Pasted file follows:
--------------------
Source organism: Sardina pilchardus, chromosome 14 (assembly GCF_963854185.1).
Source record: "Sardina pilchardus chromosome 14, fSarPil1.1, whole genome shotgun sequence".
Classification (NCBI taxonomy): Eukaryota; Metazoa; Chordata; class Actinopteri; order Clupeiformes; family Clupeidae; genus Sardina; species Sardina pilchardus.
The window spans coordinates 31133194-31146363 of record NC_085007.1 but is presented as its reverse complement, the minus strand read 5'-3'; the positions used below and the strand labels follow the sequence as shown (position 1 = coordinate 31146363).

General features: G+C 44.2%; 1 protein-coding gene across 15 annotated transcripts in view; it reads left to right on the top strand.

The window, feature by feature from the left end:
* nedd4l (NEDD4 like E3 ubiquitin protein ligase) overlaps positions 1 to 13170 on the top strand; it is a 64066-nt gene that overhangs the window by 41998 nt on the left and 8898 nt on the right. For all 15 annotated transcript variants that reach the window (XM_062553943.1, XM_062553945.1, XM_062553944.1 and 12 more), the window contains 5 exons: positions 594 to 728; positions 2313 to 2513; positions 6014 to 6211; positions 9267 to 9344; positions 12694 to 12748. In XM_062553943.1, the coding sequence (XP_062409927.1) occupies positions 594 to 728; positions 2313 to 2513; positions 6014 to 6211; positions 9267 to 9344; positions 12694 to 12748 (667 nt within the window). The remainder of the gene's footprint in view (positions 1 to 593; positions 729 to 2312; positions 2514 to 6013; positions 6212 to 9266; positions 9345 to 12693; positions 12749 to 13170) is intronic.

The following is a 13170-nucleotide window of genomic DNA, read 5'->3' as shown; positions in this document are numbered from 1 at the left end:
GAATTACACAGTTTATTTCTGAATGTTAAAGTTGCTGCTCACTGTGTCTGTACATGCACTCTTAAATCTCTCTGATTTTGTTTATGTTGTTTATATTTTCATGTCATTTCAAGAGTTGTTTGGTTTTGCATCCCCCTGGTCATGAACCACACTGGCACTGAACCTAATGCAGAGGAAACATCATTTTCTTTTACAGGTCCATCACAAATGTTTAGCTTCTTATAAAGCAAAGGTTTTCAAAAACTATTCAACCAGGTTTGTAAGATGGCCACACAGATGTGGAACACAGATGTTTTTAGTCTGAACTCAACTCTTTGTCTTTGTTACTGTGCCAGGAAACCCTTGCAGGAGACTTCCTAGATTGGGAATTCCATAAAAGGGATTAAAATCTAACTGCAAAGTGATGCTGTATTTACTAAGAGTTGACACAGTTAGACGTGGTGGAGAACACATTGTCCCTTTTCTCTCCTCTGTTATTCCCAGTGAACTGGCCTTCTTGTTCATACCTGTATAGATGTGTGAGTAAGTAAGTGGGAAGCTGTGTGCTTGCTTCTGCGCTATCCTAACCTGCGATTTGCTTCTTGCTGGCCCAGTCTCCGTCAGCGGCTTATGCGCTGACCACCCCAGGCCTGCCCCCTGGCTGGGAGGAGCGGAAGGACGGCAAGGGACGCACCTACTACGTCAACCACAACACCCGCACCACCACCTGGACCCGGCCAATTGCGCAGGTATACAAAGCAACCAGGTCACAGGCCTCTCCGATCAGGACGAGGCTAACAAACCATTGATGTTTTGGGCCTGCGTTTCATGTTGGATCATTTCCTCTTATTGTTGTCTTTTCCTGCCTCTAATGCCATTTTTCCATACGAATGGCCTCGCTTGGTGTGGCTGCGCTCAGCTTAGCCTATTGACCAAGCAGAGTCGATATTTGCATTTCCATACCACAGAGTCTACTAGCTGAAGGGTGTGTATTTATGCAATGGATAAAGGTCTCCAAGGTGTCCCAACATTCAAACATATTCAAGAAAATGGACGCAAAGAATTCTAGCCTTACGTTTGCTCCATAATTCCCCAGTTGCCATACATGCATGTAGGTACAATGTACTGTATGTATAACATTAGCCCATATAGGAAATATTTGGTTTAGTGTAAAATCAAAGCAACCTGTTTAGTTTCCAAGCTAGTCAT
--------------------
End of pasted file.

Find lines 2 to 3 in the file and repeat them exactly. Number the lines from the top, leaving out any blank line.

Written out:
Source record: "Sardina pilchardus chromosome 14, fSarPil1.1, whole genome shotgun sequence".
Classification (NCBI taxonomy): Eukaryota; Metazoa; Chordata; class Actinopteri; order Clupeiformes; family Clupeidae; genus Sardina; species Sardina pilchardus.